The Greco-Roman and Early Byzantine tale (2nd – 7thc. AD) is the subject of a research programme of the University of Cyprus entitled: Storyworlds in Collections: Toward a Theory of the Ancient and Byzantine Tale”. The Programme, having the acronym TaleTheory, is co-financed by the European Regional Development Fund and the Republic of Cyprus through the Foundation of Research and Innovation (Programme “DIDAKTOR”). The research team consists of researchers from the University of Cyprus and other European universities (University of Southern Denmark and University of Uppsala).

TaleTheory will pursue groundbreaking research in Classics, Byzantine Studies and Literary Criticism by writing a critical history of the ancient and early Byzantine tale and by positing the first relevant theory based on a corpus of representative, yet understudied texts, which have come down to us in the form of collections. Moreover, TaleTheory seeks to disseminate the project findings and outcomes to the wider community, and it works with therapists, educators, sociologists, and the general public to exchange information in an effort to cultivate awareness concerning the importance of storytelling and story writing to self-understanding and emotional development and stability.

By theorizing the early tale and tracing its history, TaleTheory explores questions, such as the following:

  • What were the different stages in the early development of the tale? How were these determined through intercultural influences?
  • What are the tale subcategories? How have they changed through time?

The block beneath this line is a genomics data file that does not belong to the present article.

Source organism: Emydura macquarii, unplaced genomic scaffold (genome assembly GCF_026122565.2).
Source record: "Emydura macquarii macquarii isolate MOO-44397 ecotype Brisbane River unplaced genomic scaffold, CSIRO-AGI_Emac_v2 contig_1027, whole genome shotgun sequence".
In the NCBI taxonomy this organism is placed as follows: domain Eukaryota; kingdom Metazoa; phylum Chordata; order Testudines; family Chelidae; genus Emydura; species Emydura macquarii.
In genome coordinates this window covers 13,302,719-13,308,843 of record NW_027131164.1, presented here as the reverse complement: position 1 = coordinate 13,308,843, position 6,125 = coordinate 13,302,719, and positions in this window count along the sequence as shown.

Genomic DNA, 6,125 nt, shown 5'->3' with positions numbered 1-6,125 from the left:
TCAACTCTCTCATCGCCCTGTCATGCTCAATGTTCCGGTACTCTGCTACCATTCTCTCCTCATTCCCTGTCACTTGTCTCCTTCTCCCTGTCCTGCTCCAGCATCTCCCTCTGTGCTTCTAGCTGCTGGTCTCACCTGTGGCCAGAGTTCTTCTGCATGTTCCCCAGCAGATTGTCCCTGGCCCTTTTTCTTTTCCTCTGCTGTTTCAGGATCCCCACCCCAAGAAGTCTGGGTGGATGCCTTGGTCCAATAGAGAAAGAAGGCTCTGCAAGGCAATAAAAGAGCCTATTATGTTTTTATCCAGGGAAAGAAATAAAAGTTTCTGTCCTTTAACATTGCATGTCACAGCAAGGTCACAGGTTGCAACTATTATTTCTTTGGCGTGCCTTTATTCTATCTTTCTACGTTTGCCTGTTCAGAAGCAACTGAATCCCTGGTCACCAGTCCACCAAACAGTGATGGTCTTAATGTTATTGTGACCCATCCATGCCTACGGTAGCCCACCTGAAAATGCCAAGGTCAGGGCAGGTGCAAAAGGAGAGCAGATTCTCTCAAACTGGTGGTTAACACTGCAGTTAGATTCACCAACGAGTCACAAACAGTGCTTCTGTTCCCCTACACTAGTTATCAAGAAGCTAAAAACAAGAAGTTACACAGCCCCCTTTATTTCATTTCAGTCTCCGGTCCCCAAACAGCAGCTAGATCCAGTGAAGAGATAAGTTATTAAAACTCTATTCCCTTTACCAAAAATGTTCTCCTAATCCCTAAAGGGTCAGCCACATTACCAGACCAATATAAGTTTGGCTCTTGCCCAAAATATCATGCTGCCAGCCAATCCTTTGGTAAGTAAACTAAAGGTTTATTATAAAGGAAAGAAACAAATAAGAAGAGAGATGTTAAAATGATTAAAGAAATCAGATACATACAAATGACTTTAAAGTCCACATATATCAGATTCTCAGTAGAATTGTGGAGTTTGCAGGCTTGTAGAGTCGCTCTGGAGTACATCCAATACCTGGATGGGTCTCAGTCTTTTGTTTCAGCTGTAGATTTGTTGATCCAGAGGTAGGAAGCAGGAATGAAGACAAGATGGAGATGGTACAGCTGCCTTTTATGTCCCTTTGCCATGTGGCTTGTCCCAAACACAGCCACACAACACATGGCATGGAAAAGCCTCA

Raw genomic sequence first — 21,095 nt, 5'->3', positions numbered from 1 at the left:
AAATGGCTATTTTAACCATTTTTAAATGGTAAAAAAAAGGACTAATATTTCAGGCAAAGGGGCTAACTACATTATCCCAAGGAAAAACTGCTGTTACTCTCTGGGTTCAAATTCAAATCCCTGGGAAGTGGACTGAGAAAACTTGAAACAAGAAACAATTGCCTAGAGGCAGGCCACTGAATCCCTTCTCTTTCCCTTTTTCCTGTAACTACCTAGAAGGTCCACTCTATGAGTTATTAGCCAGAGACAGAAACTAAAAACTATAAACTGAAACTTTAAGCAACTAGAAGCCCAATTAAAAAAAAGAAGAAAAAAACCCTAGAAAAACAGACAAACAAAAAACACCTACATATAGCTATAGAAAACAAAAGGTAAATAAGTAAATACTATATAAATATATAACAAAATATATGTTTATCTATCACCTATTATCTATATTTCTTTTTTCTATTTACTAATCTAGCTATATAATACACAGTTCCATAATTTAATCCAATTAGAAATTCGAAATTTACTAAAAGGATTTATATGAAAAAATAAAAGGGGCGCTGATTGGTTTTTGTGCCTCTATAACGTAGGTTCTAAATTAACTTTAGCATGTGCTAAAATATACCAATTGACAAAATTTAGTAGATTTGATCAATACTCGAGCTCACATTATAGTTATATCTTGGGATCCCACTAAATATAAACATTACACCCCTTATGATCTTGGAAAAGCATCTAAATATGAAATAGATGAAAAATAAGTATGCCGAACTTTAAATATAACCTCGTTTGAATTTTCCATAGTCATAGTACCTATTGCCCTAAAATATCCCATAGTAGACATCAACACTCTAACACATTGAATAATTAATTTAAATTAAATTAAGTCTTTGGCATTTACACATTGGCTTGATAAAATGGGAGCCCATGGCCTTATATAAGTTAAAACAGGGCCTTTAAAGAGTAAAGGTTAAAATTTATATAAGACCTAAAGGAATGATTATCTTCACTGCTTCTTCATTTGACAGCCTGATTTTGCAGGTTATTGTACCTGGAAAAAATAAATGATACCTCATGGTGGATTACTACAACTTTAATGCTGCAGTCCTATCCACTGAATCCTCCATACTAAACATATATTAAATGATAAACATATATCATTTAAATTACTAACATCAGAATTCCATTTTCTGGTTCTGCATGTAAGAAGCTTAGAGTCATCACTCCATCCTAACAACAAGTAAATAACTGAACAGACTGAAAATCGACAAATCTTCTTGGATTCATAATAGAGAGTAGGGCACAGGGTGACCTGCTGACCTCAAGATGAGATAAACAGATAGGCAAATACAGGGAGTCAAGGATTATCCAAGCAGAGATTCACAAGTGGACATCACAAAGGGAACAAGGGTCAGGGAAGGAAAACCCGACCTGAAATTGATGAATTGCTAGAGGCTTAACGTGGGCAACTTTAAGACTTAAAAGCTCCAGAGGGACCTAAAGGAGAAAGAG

• What types of tales are repeated? When, where, and why? What were they used for in each case?
  • What are the interrelationships among the different tale categories?
  • How do the various tale categories or subcategories compete with one another?
  • Which category becomes dominant in each case and why?
  • How did tales travel from one period to another? How were they adapted to meet new needs?
  • Are there any hybrid and parodic tales? If yes, when and where did they appear?
  • How and why did particular miscellanies and collections come into being?
  • How could the deeper knowledge of the ancient and early Byzantine tale contribute to the work of other disciplines such as Folklore and Cultural Studies, Literary and Narrative Studies, and Creative Writing?

In an attempt to understand and promote the study of the early tale, TaleTheory creates and fosters collaborations with Classicists, Byzantinists, Folklorists, and Literary Theorists, as well as Therapists, Sociologists, Educators, and Literary Authors. TaleTheory thus shows that an engagement with the dynamic relationship among ancient, Byzantine, and modern is essential to an understanding, on the one hand, of the literary production of past societies and, on the other, allows influential participation in contemporary debates about literature’s place and uses in modern technological societies.